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I’ve been in two relationships in my life that I thought might end in happily ever after. The second was with the man I married. The first was with a girl I met while I was in college.

Love is love is love. The people I had crushes on in high school were the ones who sparkled beneath their 90’s-issue grunge and goth. The ones with mad dreams, with snowflakes on their eyelashes, with a better-than-suburbia attitude. Sure, I dated a guy, but I would have dated my girl-crush if she’d been interested.

I’ve never hidden what I am or who I love. If you ask me if I’m straight I’ll say no. If you ask me what my orientation is, I’ll say queer. For the most part, though, people don’t ask. They assume, because I’m married to a dude and have a kid, that I’m straight. I let them.

It’s easy to be straight. It’s safe. I don’t have to wonder if my parents, whose gay friends are some of my favorite people, would nonetheless be upset that their kid identifies as queer. I don’t have to tell my extended family, some of whom, last time I checked, firmly believe marriage should be between a man and a woman, that I’m getting hitched to another girl. I can walk down the street holding the hand of the person I love without fearing cat calls or harassment.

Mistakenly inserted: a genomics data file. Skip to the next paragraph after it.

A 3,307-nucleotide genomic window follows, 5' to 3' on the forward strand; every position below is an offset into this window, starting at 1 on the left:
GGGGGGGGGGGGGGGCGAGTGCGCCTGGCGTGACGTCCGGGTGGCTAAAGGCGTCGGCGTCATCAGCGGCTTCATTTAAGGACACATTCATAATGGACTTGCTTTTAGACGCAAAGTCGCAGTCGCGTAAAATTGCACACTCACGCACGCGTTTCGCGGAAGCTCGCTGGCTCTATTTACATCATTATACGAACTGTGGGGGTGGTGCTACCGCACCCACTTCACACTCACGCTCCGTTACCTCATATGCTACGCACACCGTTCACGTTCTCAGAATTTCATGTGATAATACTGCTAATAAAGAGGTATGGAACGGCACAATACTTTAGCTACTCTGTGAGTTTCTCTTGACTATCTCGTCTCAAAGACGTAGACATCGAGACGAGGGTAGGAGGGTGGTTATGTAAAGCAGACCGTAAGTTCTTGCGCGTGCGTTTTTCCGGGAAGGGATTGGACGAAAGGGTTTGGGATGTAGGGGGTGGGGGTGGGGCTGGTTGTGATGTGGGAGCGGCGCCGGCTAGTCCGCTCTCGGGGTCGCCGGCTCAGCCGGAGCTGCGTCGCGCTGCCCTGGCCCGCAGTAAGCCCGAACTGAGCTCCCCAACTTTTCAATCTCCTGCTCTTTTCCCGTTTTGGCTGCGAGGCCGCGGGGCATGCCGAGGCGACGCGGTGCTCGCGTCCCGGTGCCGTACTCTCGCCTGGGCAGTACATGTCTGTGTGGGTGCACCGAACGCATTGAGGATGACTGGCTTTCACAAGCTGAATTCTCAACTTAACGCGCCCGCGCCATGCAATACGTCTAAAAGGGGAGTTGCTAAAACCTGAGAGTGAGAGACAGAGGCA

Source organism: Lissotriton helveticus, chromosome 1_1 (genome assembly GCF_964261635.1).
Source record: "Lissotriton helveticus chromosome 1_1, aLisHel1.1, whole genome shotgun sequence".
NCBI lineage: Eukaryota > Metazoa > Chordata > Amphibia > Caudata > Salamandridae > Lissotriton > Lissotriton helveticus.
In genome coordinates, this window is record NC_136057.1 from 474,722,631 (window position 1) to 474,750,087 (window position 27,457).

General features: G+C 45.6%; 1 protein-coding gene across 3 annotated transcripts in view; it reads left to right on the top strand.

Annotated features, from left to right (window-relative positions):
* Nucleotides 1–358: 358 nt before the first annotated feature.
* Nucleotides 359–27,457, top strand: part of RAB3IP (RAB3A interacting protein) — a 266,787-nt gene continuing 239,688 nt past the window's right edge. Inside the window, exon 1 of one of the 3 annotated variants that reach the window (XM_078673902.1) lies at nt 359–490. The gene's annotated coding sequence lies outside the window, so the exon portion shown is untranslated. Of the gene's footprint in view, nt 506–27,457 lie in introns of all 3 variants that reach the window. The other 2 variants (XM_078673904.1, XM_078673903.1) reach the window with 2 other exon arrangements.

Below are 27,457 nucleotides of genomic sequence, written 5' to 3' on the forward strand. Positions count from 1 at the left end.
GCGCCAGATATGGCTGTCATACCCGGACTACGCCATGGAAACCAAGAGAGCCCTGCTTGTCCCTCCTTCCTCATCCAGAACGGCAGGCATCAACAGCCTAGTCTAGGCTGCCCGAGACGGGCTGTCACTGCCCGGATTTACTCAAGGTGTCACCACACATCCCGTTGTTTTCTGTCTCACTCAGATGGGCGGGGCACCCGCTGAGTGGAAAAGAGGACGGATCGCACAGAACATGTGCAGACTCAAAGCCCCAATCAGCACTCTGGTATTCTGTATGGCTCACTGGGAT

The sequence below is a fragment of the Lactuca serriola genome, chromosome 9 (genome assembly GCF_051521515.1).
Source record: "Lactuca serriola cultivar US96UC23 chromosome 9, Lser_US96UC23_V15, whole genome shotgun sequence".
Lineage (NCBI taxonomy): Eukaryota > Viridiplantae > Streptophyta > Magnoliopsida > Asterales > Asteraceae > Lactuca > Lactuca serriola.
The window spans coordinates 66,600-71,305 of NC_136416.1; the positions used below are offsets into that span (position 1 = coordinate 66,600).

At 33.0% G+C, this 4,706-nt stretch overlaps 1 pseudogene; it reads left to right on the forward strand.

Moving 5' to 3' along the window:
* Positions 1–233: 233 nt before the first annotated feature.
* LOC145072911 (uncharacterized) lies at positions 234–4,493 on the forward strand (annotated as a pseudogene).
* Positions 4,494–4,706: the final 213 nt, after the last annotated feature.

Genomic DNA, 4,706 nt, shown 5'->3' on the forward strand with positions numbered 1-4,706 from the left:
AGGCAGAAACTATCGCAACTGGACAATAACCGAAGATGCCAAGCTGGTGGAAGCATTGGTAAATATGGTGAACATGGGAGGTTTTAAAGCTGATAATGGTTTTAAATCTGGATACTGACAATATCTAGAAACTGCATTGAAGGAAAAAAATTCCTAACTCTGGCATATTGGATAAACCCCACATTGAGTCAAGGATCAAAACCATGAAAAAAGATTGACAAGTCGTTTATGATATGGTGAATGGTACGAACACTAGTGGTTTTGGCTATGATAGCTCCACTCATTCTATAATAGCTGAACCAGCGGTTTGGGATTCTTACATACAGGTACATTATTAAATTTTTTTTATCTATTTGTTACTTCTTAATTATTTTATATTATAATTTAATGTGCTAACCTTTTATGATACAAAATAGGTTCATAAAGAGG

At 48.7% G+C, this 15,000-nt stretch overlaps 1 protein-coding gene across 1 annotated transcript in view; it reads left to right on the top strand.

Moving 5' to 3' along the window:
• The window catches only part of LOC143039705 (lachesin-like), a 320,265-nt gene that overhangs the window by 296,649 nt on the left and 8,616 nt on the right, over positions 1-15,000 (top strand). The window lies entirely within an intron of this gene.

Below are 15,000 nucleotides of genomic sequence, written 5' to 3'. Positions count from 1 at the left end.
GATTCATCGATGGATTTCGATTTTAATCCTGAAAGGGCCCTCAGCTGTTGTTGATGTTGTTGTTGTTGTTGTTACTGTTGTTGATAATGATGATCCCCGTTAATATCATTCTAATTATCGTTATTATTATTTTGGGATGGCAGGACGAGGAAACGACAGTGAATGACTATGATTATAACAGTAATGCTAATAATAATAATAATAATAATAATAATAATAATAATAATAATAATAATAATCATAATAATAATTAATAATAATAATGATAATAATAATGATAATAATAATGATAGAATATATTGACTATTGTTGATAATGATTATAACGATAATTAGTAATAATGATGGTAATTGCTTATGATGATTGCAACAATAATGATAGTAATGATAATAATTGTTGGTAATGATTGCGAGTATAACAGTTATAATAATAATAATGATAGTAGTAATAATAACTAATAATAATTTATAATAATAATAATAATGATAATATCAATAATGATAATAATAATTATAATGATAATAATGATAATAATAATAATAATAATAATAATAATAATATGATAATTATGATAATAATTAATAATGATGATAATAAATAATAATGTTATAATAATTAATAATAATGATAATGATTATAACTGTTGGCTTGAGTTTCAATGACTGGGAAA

My hope is that by the time my daughter is old enough to read this, she won’t understand why it was a big deal. That I’m able to talk with her openly, honestly, and without embarrassment about love and sex and sensuality and sexuality. That I can teach her it is truly okay to love whomever she loves fiercely, brightly, and with beauty.

I leave you with this.